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Board Bulletin

November/December 2017
Volume 25 Issue 02

Print Copy

TBCJ thanks TDCJ staff and volunteers

By Dale Wainwright, TBCJ Chairman

Dale Wainwright, TBCJ Chairman
Dale Wainwright

As we begin a new year, I want to take a moment to thank everyone who plays a role in helping TDCJ fulfill its mission. Despite considerable challenges, which included a direct strike by a historic hurricane, 2017 was a successful year for the agency, and that success would not have been possible without the hard work and dedication of more than 35,000 men and women who make TDCJ one of the premier criminal justice agencies in the nation. Each of us performs an important and interconnected function, and I expect the quality teamwork which saw us through the difficulties of the past year to continue paying dividends as we move into 2018.

Another group the agency relies on to achieve its mission includes individuals who are not on the payroll: TDCJ volunteers. Martin Luther King once said, "Life’s most persistent and urgent question is, 'What are you doing for others?'" Within the Texas Department of Criminal Justice, more than 23,000 volunteers answer this question every day when they generously donate their time and effort to help those in need, with no prospect of financial reward. For agency volunteers, the real reward is helping someone make a permanent and positive change in their life.

Each December, the Texas Board of Criminal Justice receives an update on the great work performed by volunteer and faith-based organizations during the past fiscal year. This update focuses on volunteer programs for offenders incarcerated with TDCJ, but the volunteer and faith-based communities also provide assistance to offenders on probation or parole supervision. I'd like to highlight a couple of the many outstanding volunteer programs that work to break the cycle of recidivism, and help incarcerated parents become better moms and dads.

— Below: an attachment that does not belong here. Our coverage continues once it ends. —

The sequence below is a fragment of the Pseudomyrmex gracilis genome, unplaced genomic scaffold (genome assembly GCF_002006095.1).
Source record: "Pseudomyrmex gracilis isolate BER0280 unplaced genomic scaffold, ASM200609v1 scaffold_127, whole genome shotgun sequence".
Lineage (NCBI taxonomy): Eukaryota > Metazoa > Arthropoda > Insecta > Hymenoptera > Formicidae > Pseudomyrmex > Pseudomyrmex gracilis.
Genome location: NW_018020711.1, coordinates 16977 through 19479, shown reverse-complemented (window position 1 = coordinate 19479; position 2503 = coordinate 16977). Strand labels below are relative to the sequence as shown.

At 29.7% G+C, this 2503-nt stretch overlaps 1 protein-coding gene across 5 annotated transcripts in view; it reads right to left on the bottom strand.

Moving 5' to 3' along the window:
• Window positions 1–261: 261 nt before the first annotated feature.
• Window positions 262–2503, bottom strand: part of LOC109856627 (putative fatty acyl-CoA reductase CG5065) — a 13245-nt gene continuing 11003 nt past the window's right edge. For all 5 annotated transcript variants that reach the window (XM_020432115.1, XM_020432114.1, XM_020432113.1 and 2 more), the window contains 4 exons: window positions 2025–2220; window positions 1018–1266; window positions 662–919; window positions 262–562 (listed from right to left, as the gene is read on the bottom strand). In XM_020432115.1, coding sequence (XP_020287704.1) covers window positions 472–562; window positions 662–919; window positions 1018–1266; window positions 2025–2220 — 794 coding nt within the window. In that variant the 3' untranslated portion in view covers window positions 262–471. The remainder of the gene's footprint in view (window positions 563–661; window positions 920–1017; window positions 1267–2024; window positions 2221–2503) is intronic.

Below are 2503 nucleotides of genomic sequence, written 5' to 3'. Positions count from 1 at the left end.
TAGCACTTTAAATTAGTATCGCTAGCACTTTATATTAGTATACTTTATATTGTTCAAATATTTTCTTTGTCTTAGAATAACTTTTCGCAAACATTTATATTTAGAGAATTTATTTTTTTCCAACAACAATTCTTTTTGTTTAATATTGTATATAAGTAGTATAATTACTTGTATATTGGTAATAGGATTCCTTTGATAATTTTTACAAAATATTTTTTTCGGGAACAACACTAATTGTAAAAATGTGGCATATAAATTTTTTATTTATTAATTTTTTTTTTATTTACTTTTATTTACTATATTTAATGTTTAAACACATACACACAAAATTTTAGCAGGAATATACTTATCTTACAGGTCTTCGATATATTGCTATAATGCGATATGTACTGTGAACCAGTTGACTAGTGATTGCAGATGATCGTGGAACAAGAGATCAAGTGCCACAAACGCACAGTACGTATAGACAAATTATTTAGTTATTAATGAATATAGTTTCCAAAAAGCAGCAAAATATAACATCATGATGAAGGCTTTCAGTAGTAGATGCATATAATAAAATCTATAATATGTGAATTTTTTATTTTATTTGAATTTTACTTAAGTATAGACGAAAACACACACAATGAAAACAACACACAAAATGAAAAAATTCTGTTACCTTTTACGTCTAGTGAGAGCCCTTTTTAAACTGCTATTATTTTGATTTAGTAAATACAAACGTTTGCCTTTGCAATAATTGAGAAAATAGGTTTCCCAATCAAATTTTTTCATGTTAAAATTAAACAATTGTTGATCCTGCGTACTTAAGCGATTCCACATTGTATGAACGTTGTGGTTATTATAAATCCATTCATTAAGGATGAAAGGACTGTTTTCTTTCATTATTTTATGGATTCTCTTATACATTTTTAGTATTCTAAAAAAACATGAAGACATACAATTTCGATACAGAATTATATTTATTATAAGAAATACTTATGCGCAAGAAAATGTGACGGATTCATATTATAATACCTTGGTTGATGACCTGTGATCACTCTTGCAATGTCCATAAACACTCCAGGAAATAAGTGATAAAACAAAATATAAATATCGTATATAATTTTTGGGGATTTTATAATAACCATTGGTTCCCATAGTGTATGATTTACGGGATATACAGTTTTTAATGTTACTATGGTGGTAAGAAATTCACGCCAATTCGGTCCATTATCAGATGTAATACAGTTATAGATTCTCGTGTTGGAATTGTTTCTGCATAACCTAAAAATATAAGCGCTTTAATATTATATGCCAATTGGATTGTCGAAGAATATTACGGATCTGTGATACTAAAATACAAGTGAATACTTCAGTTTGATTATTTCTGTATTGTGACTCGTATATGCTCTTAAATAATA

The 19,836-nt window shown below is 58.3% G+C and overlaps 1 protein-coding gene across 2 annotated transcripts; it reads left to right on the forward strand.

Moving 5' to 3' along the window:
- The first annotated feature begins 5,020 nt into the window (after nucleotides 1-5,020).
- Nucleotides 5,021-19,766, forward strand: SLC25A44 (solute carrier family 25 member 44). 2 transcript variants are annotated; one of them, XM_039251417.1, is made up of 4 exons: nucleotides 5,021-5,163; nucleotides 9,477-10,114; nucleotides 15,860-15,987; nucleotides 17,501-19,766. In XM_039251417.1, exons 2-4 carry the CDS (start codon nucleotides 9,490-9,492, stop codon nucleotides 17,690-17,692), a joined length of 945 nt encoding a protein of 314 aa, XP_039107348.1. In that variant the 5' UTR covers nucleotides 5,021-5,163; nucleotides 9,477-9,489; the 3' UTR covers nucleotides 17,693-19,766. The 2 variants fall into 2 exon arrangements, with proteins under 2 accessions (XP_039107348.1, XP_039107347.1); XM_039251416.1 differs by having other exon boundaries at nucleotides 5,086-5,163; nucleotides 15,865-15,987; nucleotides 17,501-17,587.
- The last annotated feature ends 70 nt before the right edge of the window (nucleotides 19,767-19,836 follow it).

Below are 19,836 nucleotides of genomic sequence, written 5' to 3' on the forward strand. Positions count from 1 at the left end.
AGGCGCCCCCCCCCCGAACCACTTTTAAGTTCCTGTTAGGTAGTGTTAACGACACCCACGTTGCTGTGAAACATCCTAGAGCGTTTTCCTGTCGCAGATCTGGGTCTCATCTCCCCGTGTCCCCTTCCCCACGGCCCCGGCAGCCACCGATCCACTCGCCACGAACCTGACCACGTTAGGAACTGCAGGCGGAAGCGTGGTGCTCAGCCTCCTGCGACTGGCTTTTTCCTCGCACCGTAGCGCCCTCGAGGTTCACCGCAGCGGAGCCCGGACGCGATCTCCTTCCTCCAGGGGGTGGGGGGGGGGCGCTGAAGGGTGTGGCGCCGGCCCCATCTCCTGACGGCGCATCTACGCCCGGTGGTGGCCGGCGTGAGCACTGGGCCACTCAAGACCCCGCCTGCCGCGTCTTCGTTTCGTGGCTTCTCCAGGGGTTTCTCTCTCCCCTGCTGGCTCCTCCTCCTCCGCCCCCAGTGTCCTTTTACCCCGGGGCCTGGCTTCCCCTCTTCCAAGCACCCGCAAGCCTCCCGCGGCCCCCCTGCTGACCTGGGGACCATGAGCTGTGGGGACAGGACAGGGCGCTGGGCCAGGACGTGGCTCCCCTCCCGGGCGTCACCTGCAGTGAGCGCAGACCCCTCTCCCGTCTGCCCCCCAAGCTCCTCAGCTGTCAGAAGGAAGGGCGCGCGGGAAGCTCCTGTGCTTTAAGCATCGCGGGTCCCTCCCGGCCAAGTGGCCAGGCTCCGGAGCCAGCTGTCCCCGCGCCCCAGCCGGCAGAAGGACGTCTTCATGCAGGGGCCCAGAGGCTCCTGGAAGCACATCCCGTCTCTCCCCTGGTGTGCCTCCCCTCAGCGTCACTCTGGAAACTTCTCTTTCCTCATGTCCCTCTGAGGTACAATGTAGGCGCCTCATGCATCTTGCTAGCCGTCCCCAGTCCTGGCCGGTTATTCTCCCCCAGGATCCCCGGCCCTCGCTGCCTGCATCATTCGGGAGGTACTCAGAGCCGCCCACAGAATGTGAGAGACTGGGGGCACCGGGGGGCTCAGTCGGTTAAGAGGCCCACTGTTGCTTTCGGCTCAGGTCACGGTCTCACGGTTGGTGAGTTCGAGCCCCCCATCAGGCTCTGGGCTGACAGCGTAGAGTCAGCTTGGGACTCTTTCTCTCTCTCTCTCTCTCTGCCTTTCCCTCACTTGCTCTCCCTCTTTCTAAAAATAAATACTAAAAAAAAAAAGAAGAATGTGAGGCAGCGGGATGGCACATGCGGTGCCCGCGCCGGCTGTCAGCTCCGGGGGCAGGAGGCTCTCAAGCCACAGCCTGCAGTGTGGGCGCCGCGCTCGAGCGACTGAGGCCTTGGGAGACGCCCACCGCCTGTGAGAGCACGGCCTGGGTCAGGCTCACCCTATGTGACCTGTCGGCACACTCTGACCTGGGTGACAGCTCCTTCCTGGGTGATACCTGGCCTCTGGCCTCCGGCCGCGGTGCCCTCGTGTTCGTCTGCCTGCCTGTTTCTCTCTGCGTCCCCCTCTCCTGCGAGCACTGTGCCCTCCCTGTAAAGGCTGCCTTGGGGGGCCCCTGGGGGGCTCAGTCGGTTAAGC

When a parent is convicted of a crime and sentenced to prison or jail, the lives of the children who are left behind suffer a negative impact, and we know they are more likely to become involved with the criminal justice system. It’s critically important to keep these children from following in their parent's footsteps, and this is where the "Day with Dad" volunteers step in. Throughout the year, Day with Dad volunteers go to TDCJ facilities and hold special events where children can come in and spend an entire day with their father. Prior to the event, volunteer mentors and offenders meet to discuss how they can improve their parenting skills. These volunteers help offenders acquire the real-world skills and tools they need to become a successful and law-abiding parent after release.

When children get a chance to spend a fun-filled day with their parent, I assure you it makes a significant positive impact on both the offenders and their kids. Offenders work hard to ensure they can participate in the event, which serves to remind them of how important it is to both provide support and to have the support of family. Even if it’s just one day, the children walk away with positive memories of their father.

Incarcerated mothers can participate in similar family-bonding programs, and one of these is called Girls Embracing Mothers, or GEM. This innovative program takes place at the Woodman State Jail in Gatesville. On the first Saturday of each month, a busload of young ladies leaves the Dallas area and makes a two-and-a-half-hour trip to the unit. Once they’ve arrived, the children spend the day bonding with their mothers. The group's motto is "breaking the cycle and building the bond." This volunteer program was created by attorney Brittany Barnett-Byrd, whose mother was incarcerated when she was a young woman. As she grew older, she saw a critical need and felt compelled to take action. We are so grateful she did.

These two volunteer programs are just a few examples of the outstanding volunteer work which takes place both inside our secure facilities and in communities across the state. In April, we will have the privilege to recognize some of those organizations and individuals at the annual Governor's Criminal Justice Volunteer Service Awards ceremony though, to be clear, our appreciation for agency volunteers is not confined to a single day. I commend their work and wish these selfless servants the best in 2018 and beyond.

Thanks again to our everyday heroes, the staff of the Texas Department of Criminal Justice, for their dedication and commitment to integrity, and for welcoming our volunteers who help provide an environment conducive to rehabilitation. Have a happy, safe and productive new year.

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